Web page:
Location: north-yorkshire

St Marys Church Wath

Most of the present church dates back to the 13th and 14th centuries, but there is evidence of much earlier stonework in the building. The church also contains much Victorian stained glass. It has two fonts – one inside the church and one (supposedly Saxon) outside the church!

All Saints Church Rudston

All Saints Church in Rudston sits in the grounds of the famous Rudston Standing Stone, this alone clearly points to the area being of ritual use thousands of years before this Norman church was erected.

Rudston Standing Stone

Rudston is England’s tallest Standing Stone and it’s presence gave the name to the village that it’s located in. It’s presumed to be of Neolithic origin. It’s just over 25ft high.

St Cuthberts Church Forcett

Whilst the current church lacks much in the way of indications of ancient origins, it’s entry porch boasts a wealth of 12c carved stones and is definitely worth a visit.

St John the Baptist Church Stanwick

The church at Stanwick sits very close to the original centre of the Iron Age fort. It’s churchyard seems to respect a more ancient ritual use and it’s siting in conjunction with not only Mary Wild Beck but also the Sacred Spring in at the front of this church and it’s 10th century origins indicate this site was a focal point for ritual activity right back to the Iron Age and before.

St Michael’s Church Kirklington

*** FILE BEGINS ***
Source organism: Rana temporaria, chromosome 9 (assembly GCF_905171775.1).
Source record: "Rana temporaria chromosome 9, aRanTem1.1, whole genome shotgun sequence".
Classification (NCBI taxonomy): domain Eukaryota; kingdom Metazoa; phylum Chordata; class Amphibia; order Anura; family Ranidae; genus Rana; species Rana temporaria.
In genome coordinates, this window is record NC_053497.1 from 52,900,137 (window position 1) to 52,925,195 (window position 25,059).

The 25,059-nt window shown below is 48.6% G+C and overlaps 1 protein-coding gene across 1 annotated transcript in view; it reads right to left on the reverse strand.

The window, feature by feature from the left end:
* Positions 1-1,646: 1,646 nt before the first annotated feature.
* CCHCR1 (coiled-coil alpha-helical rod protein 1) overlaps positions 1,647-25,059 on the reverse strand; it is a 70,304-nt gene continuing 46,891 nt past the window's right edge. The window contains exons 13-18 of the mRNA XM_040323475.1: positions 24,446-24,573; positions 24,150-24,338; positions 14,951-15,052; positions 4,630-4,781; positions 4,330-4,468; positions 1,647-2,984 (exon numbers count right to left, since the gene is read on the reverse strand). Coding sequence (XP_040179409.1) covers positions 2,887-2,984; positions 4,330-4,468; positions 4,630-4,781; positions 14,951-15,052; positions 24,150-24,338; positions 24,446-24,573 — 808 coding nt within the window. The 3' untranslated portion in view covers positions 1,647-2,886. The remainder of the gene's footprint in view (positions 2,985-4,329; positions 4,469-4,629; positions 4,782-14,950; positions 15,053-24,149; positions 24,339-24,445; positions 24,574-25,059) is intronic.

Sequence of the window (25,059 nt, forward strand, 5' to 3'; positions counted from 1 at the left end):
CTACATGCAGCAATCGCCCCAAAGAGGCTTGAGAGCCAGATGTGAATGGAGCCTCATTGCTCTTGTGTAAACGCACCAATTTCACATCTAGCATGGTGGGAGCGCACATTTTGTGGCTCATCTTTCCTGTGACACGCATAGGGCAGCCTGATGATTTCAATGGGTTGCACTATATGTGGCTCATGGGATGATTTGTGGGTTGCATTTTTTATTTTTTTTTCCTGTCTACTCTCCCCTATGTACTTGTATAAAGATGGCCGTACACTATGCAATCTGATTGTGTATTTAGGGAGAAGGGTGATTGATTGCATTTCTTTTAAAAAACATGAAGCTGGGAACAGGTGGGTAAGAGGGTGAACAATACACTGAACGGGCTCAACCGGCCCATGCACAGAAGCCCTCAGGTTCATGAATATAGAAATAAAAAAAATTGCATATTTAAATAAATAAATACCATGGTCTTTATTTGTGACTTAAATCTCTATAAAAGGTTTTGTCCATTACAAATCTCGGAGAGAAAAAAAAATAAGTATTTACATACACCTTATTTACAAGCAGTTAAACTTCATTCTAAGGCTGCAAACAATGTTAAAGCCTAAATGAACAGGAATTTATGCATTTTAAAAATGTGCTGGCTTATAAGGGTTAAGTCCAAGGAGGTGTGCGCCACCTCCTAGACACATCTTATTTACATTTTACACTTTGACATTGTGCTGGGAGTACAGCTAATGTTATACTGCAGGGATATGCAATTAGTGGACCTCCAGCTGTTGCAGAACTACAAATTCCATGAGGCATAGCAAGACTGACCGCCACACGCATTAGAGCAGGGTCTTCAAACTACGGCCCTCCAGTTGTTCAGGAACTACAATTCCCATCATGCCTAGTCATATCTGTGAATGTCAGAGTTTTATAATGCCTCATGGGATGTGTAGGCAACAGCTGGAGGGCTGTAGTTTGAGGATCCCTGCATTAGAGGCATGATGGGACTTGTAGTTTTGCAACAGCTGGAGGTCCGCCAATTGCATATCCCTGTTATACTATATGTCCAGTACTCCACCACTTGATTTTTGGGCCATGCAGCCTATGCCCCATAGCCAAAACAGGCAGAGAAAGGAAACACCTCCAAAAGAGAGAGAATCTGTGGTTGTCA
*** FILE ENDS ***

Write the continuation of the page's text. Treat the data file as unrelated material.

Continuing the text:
St Michael’s Church at Kirklington stems from prior to the Norman Period and has ghosts of an even earlier period in the form of the various carved heads found inside and outside the church.

Eboracum, York

Eboracum was the Roman capital of Northern England

Devil’s Arrows

This Bronze Age site comprises of three large standing stones, it is thought originally there were as many as five stones in this alignment. Being Bronze Age little is known about the origin of the Devil’s Arrows, the name reflecting a more recent myth. The monument is strongly linked with an alignment with several others covering a line of over 50 miles and heading north south through North Yorkshire.

Cleave Dyke Defensive System

The Cleave dyke system is several Dykes which combine to create a boundary of between 9 and 18 kilometres running north south to the west of Thirsk.

Catterick Roman Fort

The Fort at Catterick. It has an unusual shape due to multiple fort plans being overlayed on it. Originally it was a Roman fort, but a settlement soon sprang up outside the fort, which soon dominated the fort, and Catterick became one of the most important ‘Small towns’ in the north of Britain.

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